In Memory of
U.S. Army Captain Pierre, South Dakota
Hughes County

June 26, 1924 – August 25, 1954
Killed in Helicopter Crash near Lawton, Oklahoma

Kenneth Russell Scurr, Jr. was born to Col. Kenneth R. and Lucille (Pettijohn) Scurr on June 26, 1924, in Hughes County of South Dakota. His father for many years was a bridge engineer for the state highway department and had also been commander of the South Dakota National Guard. Kenneth, Jr. attended schools in Pierre and graduated from Riggs High School. He played the trumpet in the school band. From high school he went to South Dakota School of Mines and Technology and then won an appointment to the U.S. Military Academy at West Point, graduating with the class of 1945. After graduation, he is believed to have entered service to his county.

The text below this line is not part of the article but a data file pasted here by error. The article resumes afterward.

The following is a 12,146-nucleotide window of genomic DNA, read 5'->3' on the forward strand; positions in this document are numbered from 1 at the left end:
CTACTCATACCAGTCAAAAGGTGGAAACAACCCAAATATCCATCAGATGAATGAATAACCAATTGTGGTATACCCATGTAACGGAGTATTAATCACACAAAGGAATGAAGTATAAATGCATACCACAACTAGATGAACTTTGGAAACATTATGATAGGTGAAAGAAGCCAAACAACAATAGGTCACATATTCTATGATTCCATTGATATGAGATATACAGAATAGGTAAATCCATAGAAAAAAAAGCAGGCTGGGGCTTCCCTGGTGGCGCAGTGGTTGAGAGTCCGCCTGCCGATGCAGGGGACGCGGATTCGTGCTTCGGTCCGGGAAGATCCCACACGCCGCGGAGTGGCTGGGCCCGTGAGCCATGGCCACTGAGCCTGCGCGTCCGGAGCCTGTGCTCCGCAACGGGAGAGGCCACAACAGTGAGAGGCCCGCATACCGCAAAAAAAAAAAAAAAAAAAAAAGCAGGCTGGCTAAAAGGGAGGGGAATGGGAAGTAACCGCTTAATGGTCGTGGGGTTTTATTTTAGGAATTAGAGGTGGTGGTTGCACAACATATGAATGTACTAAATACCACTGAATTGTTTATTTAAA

Captain Kenneth Russell Scurr, Jr. again served his country in battle during the Korean War as a member of the 5th Light Aviation Section of the U.S. Army. In fact, according to the Daily Capital Journal, “he had been awarded the Silver Star, the Bronze Star and the Air Medal with five clusters” for his heroic service in the Korean War. While he was still in Korea, Captain Scurr started taking helicopter flying lessons. He returned to the United States in 1951 and served as an aviation instructor at the base at Fort Sill, Oklahoma.

On August 25, 1954, Captain Kenneth Russell Scurr, Jr. was killed when the helicopter he was piloting “crashed and burned three miles northwest” of Lawton, Oklahoma. His body was returned to South Dakota, and he was buried with military honors at Riverside Cemetery in Pierre.

Besides his other awards, Captain Scurr received the Korean Service Medal, the United Nations Service Medal, the National Defense Service Medal, the Korean War Service Medal, and the World War II Victory Medal.

This entry was respectfully submitted by Cali Ewing, 8Th grade, Spearfish Middle School, Spearfish, South Dakota, July 29, 2004. The information for this entry was provided by the Daily Capital Journal, 8-28-54 issue, and the SD National Guard Museum. No family contact made.